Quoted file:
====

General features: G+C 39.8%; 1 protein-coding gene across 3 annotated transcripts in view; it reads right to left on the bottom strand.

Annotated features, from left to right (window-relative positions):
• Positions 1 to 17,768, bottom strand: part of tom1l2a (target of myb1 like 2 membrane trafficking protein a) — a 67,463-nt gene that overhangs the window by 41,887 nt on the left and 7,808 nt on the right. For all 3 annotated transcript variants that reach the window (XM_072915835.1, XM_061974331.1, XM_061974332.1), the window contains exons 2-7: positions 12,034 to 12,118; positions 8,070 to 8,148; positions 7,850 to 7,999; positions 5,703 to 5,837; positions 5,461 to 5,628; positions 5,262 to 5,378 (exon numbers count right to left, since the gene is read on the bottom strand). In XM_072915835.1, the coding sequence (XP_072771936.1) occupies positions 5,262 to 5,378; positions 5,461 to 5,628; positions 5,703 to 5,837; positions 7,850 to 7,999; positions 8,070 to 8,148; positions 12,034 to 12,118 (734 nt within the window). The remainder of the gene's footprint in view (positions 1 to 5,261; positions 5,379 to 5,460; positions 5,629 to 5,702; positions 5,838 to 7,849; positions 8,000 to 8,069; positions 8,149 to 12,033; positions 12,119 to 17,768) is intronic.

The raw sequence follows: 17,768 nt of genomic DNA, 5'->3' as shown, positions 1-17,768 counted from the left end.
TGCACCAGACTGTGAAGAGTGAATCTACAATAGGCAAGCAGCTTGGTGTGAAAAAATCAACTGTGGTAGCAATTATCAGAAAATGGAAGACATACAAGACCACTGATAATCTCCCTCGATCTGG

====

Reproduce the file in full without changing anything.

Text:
General features: G+C 39.8%; 1 protein-coding gene across 3 annotated transcripts in view; it reads right to left on the bottom strand.

Annotated features, from left to right (window-relative positions):
• Positions 1 to 17,768, bottom strand: part of tom1l2a (target of myb1 like 2 membrane trafficking protein a) — a 67,463-nt gene that overhangs the window by 41,887 nt on the left and 7,808 nt on the right. For all 3 annotated transcript variants that reach the window (XM_072915835.1, XM_061974331.1, XM_061974332.1), the window contains exons 2-7: positions 12,034 to 12,118; positions 8,070 to 8,148; positions 7,850 to 7,999; positions 5,703 to 5,837; positions 5,461 to 5,628; positions 5,262 to 5,378 (exon numbers count right to left, since the gene is read on the bottom strand). In XM_072915835.1, the coding sequence (XP_072771936.1) occupies positions 5,262 to 5,378; positions 5,461 to 5,628; positions 5,703 to 5,837; positions 7,850 to 7,999; positions 8,070 to 8,148; positions 12,034 to 12,118 (734 nt within the window). The remainder of the gene's footprint in view (positions 1 to 5,261; positions 5,379 to 5,460; positions 5,629 to 5,702; positions 5,838 to 7,849; positions 8,000 to 8,069; positions 8,149 to 12,033; positions 12,119 to 17,768) is intronic.

The raw sequence follows: 17,768 nt of genomic DNA, 5'->3' as shown, positions 1-17,768 counted from the left end.
TGCACCAGACTGTGAAGAGTGAATCTACAATAGGCAAGCAGCTTGGTGTGAAAAAATCAACTGTGGTAGCAATTATCAGAAAATGGAAGACATACAAGACCACTGATAATCTCCCTCGATCTGG